30th July 2013
Leeds Town Hall was designed by Yorkshire architect Cuthbert Brodrick (1822-1905). Brodrick trained with HF Lockwood and also in Paris, and began his practice in Hull. There was an open competition for the design of Leeds Town Hall in 1853 which Brodrick won with his exuberant bold design for a “municipal palace” in the classical / baroque manner. The Town Hall was opened by Queen Victoria in 1858..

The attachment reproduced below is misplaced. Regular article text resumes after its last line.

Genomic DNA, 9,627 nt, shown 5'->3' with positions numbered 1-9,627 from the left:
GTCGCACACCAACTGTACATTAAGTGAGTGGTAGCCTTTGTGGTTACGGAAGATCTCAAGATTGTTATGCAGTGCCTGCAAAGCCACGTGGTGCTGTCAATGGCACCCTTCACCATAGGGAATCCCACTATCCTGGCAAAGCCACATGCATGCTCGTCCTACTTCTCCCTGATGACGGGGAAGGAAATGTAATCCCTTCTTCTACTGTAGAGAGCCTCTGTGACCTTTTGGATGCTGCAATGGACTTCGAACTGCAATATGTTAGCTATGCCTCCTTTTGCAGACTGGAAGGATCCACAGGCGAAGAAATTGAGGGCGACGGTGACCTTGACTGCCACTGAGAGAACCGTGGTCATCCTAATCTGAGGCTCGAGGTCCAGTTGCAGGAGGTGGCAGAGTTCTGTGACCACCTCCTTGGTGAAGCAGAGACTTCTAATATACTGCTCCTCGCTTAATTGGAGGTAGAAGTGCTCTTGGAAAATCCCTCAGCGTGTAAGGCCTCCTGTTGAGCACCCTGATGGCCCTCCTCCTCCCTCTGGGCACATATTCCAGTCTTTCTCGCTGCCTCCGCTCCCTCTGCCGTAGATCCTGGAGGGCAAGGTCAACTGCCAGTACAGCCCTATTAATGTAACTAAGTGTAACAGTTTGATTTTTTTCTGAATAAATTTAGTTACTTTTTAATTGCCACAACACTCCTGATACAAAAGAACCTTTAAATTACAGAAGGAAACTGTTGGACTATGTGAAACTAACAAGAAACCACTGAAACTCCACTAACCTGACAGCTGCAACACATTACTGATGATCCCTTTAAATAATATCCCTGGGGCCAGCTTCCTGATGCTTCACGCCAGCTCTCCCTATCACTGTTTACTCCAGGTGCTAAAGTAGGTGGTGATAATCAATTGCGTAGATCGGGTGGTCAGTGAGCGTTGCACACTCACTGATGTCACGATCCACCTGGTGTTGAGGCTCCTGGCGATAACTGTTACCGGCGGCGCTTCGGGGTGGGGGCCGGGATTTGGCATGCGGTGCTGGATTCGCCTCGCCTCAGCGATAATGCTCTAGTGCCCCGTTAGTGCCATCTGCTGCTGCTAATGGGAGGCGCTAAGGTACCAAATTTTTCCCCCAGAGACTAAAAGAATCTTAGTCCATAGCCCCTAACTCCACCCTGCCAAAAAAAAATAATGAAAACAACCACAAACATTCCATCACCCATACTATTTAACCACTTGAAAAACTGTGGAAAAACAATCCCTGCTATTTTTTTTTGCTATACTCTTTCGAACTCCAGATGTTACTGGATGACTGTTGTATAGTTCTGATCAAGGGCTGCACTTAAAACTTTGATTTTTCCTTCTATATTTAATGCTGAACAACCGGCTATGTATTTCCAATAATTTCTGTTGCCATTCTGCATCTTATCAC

The building is constructed out of millstone grit with a slate roof. It has a heavily rusticated base which supports ten colossal Corinthian columns with fluted pilasters. Above there is an entablature capped by a balustrade with urns which runs all around the building. The main entrance is reached by a wide flight of stone steps flanked by 2 plinths with the famous stone lions carved out of Portland stone by William Day Keyworth (1817-1897). Above the other main door is a sculptured group with figures representing Progress, Art and Commerce. Soaring above the whole structure is a clock tower.